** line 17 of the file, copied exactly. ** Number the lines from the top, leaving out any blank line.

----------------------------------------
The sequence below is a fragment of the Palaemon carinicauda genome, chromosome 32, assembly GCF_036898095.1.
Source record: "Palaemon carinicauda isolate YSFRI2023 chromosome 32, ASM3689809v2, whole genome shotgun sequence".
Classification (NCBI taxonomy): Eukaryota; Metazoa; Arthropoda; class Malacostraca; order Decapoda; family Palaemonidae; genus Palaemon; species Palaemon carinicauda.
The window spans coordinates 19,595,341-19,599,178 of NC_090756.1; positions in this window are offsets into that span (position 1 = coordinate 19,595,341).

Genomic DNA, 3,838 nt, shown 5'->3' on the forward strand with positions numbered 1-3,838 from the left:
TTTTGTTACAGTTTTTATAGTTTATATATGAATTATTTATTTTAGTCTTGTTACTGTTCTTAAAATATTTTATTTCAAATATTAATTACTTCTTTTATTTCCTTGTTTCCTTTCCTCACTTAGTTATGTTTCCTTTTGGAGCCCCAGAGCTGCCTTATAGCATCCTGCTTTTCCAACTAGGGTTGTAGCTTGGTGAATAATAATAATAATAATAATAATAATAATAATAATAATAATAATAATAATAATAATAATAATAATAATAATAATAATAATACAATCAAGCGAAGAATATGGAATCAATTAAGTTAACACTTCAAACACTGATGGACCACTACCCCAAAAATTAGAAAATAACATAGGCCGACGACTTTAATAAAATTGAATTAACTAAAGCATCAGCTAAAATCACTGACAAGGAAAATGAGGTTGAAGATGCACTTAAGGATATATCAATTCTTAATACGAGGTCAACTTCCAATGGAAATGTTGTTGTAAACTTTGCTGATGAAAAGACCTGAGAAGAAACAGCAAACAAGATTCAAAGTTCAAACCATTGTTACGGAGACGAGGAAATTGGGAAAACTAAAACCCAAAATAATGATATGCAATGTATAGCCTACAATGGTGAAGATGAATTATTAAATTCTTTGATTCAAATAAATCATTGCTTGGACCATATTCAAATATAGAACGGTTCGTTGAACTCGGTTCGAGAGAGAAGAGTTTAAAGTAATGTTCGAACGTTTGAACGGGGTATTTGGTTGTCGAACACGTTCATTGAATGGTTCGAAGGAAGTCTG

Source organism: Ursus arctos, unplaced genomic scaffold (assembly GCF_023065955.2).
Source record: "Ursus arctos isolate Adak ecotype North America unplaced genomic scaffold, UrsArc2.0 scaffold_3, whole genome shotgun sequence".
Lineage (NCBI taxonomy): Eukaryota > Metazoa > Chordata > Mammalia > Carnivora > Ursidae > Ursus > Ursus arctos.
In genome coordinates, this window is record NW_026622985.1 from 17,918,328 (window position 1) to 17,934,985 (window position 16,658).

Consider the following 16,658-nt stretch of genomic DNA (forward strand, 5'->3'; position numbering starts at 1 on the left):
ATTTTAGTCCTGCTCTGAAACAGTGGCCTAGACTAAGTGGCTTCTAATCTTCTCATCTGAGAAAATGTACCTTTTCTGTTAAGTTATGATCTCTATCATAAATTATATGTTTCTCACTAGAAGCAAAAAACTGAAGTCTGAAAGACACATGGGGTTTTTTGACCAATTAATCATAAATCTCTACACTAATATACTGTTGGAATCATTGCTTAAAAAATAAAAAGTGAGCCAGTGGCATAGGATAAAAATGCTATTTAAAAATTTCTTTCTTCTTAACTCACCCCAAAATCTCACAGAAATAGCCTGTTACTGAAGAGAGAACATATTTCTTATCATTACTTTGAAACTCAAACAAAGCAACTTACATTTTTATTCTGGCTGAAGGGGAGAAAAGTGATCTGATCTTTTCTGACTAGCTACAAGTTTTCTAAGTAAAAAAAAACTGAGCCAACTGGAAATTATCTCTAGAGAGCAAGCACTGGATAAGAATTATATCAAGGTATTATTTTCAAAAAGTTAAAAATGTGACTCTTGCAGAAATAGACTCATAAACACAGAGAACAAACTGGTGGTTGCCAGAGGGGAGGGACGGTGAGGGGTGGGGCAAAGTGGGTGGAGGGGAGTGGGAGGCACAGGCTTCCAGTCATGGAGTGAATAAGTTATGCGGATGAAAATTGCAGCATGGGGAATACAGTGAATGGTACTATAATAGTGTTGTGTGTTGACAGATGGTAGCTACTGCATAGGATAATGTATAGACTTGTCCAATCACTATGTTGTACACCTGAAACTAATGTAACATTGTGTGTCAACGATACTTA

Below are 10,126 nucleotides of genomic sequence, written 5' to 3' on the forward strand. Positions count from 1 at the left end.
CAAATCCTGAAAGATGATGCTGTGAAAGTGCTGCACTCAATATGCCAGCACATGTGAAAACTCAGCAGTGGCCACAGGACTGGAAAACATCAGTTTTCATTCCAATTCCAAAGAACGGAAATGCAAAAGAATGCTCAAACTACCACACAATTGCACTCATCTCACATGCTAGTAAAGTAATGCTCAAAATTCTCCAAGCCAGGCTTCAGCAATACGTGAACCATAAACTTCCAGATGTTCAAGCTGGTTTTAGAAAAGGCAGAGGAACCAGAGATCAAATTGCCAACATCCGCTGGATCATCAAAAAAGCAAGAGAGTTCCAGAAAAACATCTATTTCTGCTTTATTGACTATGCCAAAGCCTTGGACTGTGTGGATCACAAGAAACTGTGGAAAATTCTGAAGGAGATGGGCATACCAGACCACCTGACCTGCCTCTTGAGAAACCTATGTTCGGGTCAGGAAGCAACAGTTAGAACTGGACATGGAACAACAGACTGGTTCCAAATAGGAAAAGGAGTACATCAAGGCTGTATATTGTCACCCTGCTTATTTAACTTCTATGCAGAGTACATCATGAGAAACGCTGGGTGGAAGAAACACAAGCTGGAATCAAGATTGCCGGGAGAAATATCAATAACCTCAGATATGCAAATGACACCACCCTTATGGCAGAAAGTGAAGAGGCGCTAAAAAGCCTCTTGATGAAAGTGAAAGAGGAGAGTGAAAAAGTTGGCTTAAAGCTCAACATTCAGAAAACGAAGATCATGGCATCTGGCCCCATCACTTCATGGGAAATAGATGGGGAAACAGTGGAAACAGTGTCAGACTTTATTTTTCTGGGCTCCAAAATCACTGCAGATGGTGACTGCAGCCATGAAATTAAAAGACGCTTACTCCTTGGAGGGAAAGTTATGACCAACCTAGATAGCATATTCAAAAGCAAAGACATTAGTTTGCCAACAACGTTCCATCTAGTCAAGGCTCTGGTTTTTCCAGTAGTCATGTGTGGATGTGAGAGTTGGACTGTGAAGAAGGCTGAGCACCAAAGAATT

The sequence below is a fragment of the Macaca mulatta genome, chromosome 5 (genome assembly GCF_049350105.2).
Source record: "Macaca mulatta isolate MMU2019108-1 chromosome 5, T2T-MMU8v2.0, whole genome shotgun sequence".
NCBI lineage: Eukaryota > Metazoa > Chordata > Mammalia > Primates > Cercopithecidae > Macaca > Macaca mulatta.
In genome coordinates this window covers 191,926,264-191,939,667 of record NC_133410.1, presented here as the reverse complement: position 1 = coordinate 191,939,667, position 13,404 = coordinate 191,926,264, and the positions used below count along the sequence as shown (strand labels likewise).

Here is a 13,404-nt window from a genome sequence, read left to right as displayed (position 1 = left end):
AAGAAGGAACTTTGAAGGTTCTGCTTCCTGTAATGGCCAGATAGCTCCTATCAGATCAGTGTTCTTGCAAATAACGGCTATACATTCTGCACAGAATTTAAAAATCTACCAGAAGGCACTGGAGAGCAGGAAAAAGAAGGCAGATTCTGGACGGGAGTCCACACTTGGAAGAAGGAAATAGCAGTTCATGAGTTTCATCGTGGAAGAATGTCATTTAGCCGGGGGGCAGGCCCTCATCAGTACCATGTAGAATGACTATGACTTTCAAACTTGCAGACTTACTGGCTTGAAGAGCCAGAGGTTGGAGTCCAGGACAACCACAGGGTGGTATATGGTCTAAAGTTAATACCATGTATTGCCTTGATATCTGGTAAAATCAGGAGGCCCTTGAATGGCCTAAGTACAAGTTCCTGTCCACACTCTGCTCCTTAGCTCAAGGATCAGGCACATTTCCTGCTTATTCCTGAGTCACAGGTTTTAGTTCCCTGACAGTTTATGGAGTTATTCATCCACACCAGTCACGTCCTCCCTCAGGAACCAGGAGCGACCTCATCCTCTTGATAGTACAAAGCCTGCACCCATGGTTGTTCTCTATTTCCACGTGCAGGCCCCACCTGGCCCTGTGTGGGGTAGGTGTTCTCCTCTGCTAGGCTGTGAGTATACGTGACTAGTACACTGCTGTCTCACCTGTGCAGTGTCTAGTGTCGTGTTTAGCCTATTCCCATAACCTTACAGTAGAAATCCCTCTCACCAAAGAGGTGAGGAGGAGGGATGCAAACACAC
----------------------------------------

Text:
NCBI lineage: Eukaryota > Metazoa > Chordata > Mammalia > Primates > Cercopithecidae > Macaca > Macaca mulatta.